7. August 11, 2016

    I used to love walking down Tottenham Court Road, down Charing Cross Road to Trafalgar Square. Since the huge building site of the Cross Rail development, it feels like an artery into the Wear End has been blocked. I hadn’t realised what a bad impact the development has had on Denmark St. Very sad.

  8. August 11, 2016

    How sad that this street is being destroyed now – hope some parts at least can be saved- Valerie

  9. Juliet O'Neill permalink
    August 11, 2016

    My Dad’s cousin was 1950s singer Ronnie Harris ( The Story of Tina ).
    There is a lovely video on Youtube of Ronnie recording with Ruby Murray at Tin Pan Alley in 1955 entitled Birth of a Record.

  10. pauline taylor permalink
    August 11, 2016

    I am sad to hear that yet another street with so much fascinating history is under threat, will we never learn, tourists come to London to see these streets that they have all heard so much about, but they will not come to look at hideous modern high rise buildings, we are shooting our selves in the foot, yet again. Seems to be something that we have no problem with lately!!

    Thank you again GA for more happy memories for me of all the musical instruments that my lovely cockney grandfather used to make in his workshop, I still have one of his dulcimers, just wish that I could play it!!

  11. August 11, 2016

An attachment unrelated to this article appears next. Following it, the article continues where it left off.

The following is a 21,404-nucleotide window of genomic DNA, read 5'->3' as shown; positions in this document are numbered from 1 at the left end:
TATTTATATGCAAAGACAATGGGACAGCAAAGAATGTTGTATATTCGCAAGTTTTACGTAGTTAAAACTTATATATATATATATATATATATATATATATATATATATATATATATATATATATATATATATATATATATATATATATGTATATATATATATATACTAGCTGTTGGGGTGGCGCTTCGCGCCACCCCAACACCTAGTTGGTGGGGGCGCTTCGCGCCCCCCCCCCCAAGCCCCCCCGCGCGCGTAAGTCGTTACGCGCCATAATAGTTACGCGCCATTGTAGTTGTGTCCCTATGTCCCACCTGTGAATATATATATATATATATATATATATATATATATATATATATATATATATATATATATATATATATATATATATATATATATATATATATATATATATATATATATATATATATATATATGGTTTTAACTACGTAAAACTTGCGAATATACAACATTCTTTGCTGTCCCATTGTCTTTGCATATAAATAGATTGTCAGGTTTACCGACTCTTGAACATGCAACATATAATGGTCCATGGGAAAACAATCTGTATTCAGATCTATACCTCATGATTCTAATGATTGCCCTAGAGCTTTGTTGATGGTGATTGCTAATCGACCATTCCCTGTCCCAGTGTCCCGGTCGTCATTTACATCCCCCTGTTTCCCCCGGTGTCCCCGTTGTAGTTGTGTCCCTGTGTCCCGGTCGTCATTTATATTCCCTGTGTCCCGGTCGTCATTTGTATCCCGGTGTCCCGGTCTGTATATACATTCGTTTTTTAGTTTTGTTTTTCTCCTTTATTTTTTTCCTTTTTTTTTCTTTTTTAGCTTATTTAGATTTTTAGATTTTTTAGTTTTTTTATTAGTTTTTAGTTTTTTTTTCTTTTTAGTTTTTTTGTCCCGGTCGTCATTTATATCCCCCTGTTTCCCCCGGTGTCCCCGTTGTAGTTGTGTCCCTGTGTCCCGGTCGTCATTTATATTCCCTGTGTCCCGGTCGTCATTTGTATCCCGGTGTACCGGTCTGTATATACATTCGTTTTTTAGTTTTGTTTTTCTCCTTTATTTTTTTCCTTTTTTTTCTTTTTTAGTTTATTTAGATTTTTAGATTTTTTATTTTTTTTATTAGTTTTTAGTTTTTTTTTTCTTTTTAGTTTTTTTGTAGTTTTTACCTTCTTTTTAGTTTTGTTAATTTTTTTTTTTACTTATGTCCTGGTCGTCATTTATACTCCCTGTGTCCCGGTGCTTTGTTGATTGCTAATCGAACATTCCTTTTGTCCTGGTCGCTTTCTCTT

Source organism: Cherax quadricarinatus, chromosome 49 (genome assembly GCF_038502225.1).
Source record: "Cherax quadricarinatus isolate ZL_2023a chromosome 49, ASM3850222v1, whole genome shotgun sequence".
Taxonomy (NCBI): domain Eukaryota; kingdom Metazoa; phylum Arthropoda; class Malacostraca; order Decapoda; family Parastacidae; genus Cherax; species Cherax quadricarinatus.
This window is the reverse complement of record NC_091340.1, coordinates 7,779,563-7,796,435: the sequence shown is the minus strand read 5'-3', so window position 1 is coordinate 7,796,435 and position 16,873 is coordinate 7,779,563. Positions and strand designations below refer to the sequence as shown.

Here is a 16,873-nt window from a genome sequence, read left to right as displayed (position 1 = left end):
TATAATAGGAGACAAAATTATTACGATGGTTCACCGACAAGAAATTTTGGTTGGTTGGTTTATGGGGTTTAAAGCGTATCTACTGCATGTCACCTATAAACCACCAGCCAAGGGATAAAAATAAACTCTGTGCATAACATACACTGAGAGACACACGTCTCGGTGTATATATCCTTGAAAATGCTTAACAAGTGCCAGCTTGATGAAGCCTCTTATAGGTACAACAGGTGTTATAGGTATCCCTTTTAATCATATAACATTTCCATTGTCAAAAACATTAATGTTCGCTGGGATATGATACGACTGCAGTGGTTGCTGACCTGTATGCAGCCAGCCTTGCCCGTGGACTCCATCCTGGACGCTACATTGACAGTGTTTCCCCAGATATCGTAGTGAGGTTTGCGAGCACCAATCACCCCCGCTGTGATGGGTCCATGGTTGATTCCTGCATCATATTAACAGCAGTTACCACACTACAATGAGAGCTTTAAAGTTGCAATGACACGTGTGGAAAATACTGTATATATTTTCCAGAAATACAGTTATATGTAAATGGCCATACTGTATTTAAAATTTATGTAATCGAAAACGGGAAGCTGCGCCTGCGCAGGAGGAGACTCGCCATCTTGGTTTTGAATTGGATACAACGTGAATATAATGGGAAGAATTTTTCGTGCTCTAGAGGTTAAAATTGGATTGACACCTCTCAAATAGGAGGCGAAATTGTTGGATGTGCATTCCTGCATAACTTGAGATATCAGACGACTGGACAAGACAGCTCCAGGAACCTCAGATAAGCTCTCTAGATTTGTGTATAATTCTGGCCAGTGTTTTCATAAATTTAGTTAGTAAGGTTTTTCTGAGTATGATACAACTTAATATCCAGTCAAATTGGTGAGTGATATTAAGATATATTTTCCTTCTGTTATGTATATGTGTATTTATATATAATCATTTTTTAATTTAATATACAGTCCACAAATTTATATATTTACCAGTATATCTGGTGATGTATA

lovely post. it’s heart-breaking and criminal that this area is being re-developed.

  12. August 13, 2016

    Book shops on Charing Cross Road, guitars on Denmark Street. Coming out of Chinatown and chucking a left towards Tottenham Court Road will never be the same again. Added to which it’s got all sorts of implications for Mornington Crecent if they play the ‘Northern Vectors are Passive’ variant.

  13. August 13, 2016

    Geoffrey Sisley taught me classic guitar when I was a youngster. He did the popular teach yourself books and had a wonderful guitar with six accompaniment strings- great teacher and fine player. I think his studio was above Hanks. Sorry to have to say goodbye to Tin Pan Alley.

  14. August 13, 2016

    Why is none of this being featured in the national press? People from the provinces are horrified at the destruction of London, but we only know if we visit. London has become too expensive for many people to do so. Kids in London have visits to the great museums and galleries but again, the provinces are losing funding for their own venues, and few can afford to visit the capital. This is bad for al of us. How many music venues have been lost? And what happens in London inevitably spreads to the rest of Britain.

  15. Alan permalink
    September 26, 2016

    Please see one of the biggest mass murders that took place in Denmark Pl in the 1980’s now largely forgotten.

  16. December 12, 2016

    Got to applaud Henry S-I for his amazing and ceaseless work to record the history of this unique corner of Londons history. Well done Henry.

  17. December 12, 2016

    Please support Henry in this amazing venture to record a very important part of our British musical heritage.

  18. Jan Leivers permalink
    September 10, 2018

    Wondered if my details could be passed to Juliet O’Neill. Ronnie Harris is my uncle and Hodfather and I would like to know if he is still alive